Since the beginning of 2008, there has been one eensy change after another: we’ve bought some new furniture, so our living room looks largely different. I’ve changed both my work and personal computers, so finding files, editing pictures and even, say, learning control-alt-delete in Mac-ese has been a time-consuming task. We’ve (mercifully) switched gyms to one with–get this–a pool, thus I think I’ve spent a good amount of the last week (blissfully, kickily) underwater. And at work–yes, the place I hang out when I’m not having more fun with you–I’ve taken on a whole new coverage area, which while much more interesting for me seems to mean that work takes at least an extra hour each day, and that dinner at 9:45 p.m. doesn’t even raise an eyebrow. Last but in no way least are all of these major site changes we’ve been trying to put together in our ‘free’ (ha) time, including the one that, most unfortunately, took the site offline on a day I had no time to address it.
January, 2008 Archive
Did you miss me? We here at the smittenkitchen are terribly sorry about this week’s downtime; I’ll do better to warn you (oh, and myself) next time. However, it was all in the name of, in Martha Stewart parlance, a “very good thing” which is a long-overdue migration from a hosting system whose customer service was nonexistent and whose servers we’d apparently long outgrown to a new, shiny and already more helpful one. There are still a few kinks being worked out, and there are still people (probably about one-third of you) for whom this site is not fully back up, but by the end of the weekend this will hopefully just be a blip on the radar screen of the complicated world of DNS propagation.
But you know what is especially unfair? It has been six whole days since this Yankee, this Jewish New Yorker without a single prior deep-frying experience under her belt, made her very first batch of fried chicken and she hasn’t gotten to tell you about it yet. But, oh, it was awesome.
Well, it was eventually awesome, if you must know. The first piece turned instantly black and filled our 660-square foot apartment with a thick plume of smoke, just as our first guest were arriving on Sunday afternoon to watch the Giants, astoundingly, win. The second batch wasn’t much better, and the third, in the spirit of honesty, was still not exactly a shade of cooked you’d be proud to serve to the eight and a half people in your living room. As it turns out my candy thermometer–which I had patted myself on the back for finding for a low $2.99 last year–well, it’s kind of a big, fat liar.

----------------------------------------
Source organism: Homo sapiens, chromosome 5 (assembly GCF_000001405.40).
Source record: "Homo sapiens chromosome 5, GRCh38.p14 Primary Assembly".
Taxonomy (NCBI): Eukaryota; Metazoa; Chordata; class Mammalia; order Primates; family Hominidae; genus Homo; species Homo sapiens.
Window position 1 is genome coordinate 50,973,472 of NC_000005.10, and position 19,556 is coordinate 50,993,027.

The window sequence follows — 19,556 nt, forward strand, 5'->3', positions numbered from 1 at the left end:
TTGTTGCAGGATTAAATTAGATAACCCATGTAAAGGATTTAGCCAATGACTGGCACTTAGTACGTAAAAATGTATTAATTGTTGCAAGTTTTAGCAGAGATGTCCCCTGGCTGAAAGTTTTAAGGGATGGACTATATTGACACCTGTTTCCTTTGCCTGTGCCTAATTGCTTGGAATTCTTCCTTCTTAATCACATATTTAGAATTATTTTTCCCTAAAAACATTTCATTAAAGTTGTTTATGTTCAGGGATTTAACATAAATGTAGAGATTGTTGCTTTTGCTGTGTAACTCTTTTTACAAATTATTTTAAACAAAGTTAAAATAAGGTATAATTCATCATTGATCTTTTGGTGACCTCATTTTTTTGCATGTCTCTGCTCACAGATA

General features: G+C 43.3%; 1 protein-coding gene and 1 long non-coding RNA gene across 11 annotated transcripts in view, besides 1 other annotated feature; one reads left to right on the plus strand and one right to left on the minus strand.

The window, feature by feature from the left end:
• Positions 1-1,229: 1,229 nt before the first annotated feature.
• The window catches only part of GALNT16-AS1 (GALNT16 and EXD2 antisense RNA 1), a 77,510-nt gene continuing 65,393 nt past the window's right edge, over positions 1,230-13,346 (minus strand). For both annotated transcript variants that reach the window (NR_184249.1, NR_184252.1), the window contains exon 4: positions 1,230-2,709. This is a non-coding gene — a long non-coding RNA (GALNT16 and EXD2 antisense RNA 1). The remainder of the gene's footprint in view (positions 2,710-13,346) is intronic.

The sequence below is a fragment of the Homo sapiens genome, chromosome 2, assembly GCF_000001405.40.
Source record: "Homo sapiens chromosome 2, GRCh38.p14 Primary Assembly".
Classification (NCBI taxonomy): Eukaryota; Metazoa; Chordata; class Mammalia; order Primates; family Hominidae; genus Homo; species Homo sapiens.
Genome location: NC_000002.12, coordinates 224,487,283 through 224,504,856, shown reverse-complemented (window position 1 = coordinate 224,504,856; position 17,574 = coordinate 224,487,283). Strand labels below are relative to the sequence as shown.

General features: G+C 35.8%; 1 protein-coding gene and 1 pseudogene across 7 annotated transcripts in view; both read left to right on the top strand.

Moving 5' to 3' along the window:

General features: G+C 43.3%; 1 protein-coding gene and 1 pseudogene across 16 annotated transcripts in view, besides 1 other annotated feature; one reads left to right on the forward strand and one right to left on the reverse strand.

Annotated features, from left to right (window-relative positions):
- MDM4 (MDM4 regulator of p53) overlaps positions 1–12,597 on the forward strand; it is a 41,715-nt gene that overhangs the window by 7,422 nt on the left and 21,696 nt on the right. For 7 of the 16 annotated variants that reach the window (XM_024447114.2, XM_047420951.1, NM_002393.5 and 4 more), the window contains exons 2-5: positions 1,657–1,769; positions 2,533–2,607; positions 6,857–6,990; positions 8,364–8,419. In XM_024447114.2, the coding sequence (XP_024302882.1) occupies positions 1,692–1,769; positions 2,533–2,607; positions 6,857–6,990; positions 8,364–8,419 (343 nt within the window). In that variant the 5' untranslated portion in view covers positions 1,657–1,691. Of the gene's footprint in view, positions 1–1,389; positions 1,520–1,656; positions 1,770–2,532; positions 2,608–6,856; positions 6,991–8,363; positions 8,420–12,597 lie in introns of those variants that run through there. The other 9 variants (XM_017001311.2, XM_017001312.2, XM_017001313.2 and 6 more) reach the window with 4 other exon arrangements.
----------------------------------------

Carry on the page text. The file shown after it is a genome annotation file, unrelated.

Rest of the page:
It has been almost a year since I told you that I don’t like boneless, skinless chicken cutlets, I never had and I never would. Furthermore, I did not understand the American obsession with them (in sandwiches! on pizza! in pasta! on salad! in 54-packs at Costco!). “They have the texture and excitement of pressed sawdust,” I believe were my exact words, and even though I knew I was in a distinct minority on this, I knew I couldn’t rest soundly until I got it off my chest.
But The People wouldn’t let it go. “You must try brining,” they whispered into my inbox, “brining is much better,” they said in the comments, “brining will change you life,” one went as far as to say, at which point I stopped listening entirely. Why should I have to work so hard to make something taste good? Obviously, it is not inherently tasty, or it wouldn’t require all of these extra steps and seasonings. Pressed sawdust, I said; case closed.
I suppose there comes a point in every food blogger’s so-called “career” when she posts her favorite chocolate cookie recipe, but I’ve avoided this point for a long time because, does the internet actually need another chocolate chip cookie recipe? 130,000 times no. But, the thing is, I do have a favorite. And sometimes, sometimes when you’re making a heavy meal full of classics that I’ll get to one by one this week, you want to end on a simple–but not too subtle–note. See, this cookie has what we affectionately call “a lot of chocolate to very little dough,” in fact, when you’re folding all of the ingredients together, it seems impossible that so many chocolate and pecan chunks will fit in so little batter, and the best part is that they barely do.
Who is the crazed, handsome genius who brings us this masterpiece? No, not Alex, though he did bake the cookies while I washed dishes on Sunday (see how we switched it up there? cr-azy!). It is, and really just has to be, the famed David Lebovitz, from his Great Book of Chocolate. And yeah, I was like the last person on earth to buy this but I’ve made up for it by making these cookies more than twice. More than twice. You have no idea how few recipes get even one repeat performance in the smitten kitchen, twice means that you need to print (yup, it’s working again) this post and go make these right now. In 30 minutes, you’re going to be all “Schmoll House who?” and you’ll never look back.
Seeing that it is a whole eleven days into aught-eight, I’m going to stagger a guess that you’re sick of carrot sticks by now. But I don’t want you to feel bad about it. We all hit that wall between our ambition and the reality that being “good” all of the time is no fun from time to time. Hey, some of us walked right past the gym last night and proceeded to go shopping instead. I’m just saying.
But since carrot sticks are inherently good, and good for you things, I see no reason to throw them out with the resolutions bathwater. Because what if that, uh, bathwater was bright and tangy? What if had a buttery dill vibe? What if it had a kick of garlic? What if you pickled your carrot sticks? If you were me, you would not be able to keep your tongs out of the jar. I had one of those “oh, let me try one and see how they came out” moments before I went to work Thursday morning. Then I tried another one. And another. Um, I had pickled carrot sticks for breakfast–I am gross. But these are not.